Karadzic – War Criminal Or National Hero?


July 24 2008

Bosnian Serb leader Radovan Karadzic has been arrested.

More specifically, Serbs have arrested a Serb and put him on a military
court trial. Karadzic is accused of committing war crimes in Bosnia. In
other words, Karadzic is accused of protecting the interests of Serbs
with too much diligence or patriotism.

Oh, those double standards…

What is patriotism and the striving to protect the security and
interests of one’s own nation and people and what is international
terrorism and Bin-Ladenism; what is implementation of international
arrangements and what is awkward servility-careerism; what is
a complaint against the leader of a state and what is indirect
collaboration with the enemy… [ellipses as given] It seems that
one can get lost in these ifs and thens, but it only seems. In fact,
everything is much clearer, much more cynical – the rules of the
global game are established and their implementation is controlled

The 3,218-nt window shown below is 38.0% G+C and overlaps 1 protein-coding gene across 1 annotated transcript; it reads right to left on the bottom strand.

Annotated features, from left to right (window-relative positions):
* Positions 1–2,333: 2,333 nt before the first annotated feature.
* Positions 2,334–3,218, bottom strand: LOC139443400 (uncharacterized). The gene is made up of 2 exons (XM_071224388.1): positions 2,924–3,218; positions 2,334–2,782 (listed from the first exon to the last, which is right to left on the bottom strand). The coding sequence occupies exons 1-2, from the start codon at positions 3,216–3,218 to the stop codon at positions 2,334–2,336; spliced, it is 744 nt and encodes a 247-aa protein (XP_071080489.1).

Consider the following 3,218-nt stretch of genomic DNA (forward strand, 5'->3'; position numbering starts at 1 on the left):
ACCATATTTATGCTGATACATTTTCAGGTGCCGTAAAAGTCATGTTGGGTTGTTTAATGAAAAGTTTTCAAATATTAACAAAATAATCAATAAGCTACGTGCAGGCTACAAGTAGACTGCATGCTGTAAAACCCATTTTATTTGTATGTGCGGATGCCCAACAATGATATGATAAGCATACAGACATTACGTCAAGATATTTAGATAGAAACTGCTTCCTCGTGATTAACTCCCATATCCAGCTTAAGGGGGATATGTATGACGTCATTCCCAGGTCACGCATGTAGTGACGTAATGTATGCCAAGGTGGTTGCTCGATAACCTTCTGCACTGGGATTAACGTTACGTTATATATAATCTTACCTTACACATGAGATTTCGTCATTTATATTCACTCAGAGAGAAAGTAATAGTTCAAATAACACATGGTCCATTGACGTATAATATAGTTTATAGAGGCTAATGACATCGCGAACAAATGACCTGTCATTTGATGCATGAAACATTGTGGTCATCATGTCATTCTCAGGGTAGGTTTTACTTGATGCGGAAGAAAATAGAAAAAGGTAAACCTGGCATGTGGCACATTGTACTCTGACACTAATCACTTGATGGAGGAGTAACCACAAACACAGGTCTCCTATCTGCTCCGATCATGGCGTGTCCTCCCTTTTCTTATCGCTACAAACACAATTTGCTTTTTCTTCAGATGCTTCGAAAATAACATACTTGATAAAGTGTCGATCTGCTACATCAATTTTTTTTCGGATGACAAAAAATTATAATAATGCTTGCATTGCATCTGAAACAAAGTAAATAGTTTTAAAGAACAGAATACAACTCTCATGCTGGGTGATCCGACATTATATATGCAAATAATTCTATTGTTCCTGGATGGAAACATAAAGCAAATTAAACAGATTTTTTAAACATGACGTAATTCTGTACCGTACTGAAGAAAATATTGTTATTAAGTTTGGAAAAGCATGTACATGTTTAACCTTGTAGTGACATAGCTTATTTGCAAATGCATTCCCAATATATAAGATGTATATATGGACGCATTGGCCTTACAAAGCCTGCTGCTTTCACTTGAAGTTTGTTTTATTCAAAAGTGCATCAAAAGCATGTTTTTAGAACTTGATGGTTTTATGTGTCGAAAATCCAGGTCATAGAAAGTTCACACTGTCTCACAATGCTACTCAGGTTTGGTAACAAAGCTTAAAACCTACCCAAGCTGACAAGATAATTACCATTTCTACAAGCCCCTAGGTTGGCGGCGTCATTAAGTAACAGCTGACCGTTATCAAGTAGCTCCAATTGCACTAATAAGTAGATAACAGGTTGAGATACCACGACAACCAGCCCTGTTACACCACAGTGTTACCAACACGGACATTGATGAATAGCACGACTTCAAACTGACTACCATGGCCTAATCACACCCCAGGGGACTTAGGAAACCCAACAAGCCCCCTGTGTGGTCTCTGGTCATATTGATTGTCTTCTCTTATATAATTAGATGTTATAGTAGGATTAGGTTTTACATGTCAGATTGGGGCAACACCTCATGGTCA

by the global superpowers, let’s say the USA, Masonry-Zionism, some
other state or organization.

Who can unambiguously state that dictatorship in a country is
more harmful for the people of that country than the experience
of introducing democracy with bombing on the part of a foreign
country. Iraq’s example is great, the long-suffering people of which
"went from one evil to another" – from years of fear under Saddam’s
rule into, this time, fear of everyday terrorist acts, law violations
and violence intended to establish public order or carried out under
the name of it. Only instability, distrust and uncertainty have
increased. It is, of course, true that "fighting is not sweet", but
it is also true that it is the same for an ordinary Iraqi whether his
child dies of a bullet of a local killer or a foreign "peacekeeper".

The situation is about the same in former Yugoslavia. Who benefited
from Yugoslavia’s collapse? It seemed that all the countries that it
previously was comprised of. It seemed. Now one can be sure that not
all of them [benefited], and Serbia in the first place.

One can cite more examples and numerous convincing and non-convincing
arguments, but does that make sense? Nothing at all will change if
one learns a lesson, if it is not late, the game and the players will
remain the same.

All this is sad. It seems that we, the Armenians, should not be very
much interested in what the Serb children will be told about Karadzic –
whether he is a hero or a terrorist and murderer. Only if we, as a
nation, do not have similar artificial doubts.